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Science 328 (5985): 1566-1569

Copyright © 2010 by the American Association for the Advancement of Science

MicroRNA-33 and the SREBP Host Genes Cooperate to Control Cholesterol Homeostasis

S. Hani Najafi-Shoushtari,1,2 Fjoralba Kristo,3 Yingxia Li,4 Toshi Shioda,1 David E. Cohen,4 Robert E. Gerszten,3,5 Anders M. Näär1,2,*

Abstract: Proper coordination of cholesterol biosynthesis and trafficking is essential to human health. The sterol regulatory element–binding proteins (SREBPs) are key transcription regulators of genes involved in cholesterol biosynthesis and uptake. We show here that microRNAs (miR-33a/b) embedded within introns of the SREBP genes target the adenosine triphosphate–binding cassette transporter A1 (ABCA1), an important regulator of high-density lipoprotein (HDL) synthesis and reverse cholesterol transport, for posttranscriptional repression. Antisense inhibition of miR-33 in mouse and human cell lines causes up-regulation of ABCA1 expression and increased cholesterol efflux, and injection of mice on a western-type diet with locked nucleic acid–antisense oligonucleotides results in elevated plasma HDL. Our findings indicate that miR-33 acts in concert with the SREBP host genes to control cholesterol homeostasis and suggest that miR-33 may represent a therapeutic target for ameliorating cardiometabolic diseases.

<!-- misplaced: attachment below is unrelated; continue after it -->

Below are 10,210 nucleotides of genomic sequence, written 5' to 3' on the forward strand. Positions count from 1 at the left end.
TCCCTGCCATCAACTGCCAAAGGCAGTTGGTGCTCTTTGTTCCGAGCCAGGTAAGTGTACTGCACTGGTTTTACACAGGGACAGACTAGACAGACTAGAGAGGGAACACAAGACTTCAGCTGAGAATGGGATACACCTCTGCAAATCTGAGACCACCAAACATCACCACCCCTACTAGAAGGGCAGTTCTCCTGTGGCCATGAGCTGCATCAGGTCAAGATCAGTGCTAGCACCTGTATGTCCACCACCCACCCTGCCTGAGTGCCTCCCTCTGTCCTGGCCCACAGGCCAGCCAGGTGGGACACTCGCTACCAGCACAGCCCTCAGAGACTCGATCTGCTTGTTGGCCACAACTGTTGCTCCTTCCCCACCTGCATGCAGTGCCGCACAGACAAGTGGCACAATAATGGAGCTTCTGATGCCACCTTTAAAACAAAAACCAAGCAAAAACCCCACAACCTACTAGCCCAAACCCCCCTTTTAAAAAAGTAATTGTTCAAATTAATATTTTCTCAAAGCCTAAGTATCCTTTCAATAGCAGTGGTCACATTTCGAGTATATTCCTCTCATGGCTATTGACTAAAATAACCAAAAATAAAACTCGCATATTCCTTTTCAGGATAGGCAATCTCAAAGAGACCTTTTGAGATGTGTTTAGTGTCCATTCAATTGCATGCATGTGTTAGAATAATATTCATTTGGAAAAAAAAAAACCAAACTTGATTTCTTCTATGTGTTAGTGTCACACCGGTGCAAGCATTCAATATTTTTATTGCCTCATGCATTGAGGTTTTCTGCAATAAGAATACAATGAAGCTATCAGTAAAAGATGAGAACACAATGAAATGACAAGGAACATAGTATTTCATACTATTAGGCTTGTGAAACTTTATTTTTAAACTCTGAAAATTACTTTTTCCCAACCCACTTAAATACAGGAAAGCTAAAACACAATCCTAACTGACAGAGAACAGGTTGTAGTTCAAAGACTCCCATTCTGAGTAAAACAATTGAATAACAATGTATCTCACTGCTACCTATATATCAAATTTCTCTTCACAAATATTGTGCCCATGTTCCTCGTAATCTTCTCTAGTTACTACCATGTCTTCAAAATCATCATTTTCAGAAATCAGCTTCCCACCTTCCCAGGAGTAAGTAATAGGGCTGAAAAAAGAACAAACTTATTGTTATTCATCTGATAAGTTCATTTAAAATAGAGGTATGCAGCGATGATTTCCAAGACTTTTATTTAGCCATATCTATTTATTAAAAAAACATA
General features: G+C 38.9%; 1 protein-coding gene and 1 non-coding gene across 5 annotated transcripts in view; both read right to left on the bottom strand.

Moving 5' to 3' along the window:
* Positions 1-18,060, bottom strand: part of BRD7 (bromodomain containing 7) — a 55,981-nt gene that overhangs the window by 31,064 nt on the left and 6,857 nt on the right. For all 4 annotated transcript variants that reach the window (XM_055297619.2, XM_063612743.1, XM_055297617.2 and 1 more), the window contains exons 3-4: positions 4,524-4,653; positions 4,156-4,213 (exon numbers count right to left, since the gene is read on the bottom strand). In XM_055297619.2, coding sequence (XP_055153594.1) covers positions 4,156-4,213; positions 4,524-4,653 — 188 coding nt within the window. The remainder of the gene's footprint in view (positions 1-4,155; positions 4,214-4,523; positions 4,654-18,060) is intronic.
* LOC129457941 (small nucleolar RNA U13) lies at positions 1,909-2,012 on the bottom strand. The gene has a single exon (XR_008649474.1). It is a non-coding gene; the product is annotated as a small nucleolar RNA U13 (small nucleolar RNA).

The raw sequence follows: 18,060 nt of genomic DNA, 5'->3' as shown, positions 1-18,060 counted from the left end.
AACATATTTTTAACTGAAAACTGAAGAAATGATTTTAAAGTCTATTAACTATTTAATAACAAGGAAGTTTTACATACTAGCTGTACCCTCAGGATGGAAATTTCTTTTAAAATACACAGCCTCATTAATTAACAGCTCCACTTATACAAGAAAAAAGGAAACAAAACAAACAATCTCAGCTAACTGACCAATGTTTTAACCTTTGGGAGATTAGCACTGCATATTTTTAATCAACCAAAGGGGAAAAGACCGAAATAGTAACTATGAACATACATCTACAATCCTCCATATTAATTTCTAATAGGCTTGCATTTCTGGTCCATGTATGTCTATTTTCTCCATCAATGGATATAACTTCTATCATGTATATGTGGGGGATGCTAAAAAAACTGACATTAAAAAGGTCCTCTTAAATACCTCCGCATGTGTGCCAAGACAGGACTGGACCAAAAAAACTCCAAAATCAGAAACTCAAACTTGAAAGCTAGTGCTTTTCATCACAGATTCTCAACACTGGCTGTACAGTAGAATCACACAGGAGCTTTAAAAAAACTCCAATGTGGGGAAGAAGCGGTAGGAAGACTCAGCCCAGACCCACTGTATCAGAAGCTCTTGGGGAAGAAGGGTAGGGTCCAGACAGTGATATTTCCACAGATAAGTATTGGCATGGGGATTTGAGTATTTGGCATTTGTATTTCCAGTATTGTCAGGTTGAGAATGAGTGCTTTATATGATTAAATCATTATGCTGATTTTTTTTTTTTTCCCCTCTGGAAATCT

1 Massachusetts General Hospital Cancer Center, Charlestown, MA 02129, USA.
2 Department of Cell Biology, Harvard Medical School, Boston, MA 02115, USA.
3 Center for Immunology and Inflammatory Diseases, Massachusetts General Hospital, Charlestown, MA 02129, USA.
4 Department of Medicine, Division of Gastroenterology, Brigham and Women’s Hospital, Harvard Medical School, Boston, MA 02115, USA.
5 Cardiovascular Research Center, Massachusetts General Hospital, Charlestown, MA 02129, USA.

* To whom correspondence should be addressed. E-mail: naar{at}helix.mgh.harvard.edu


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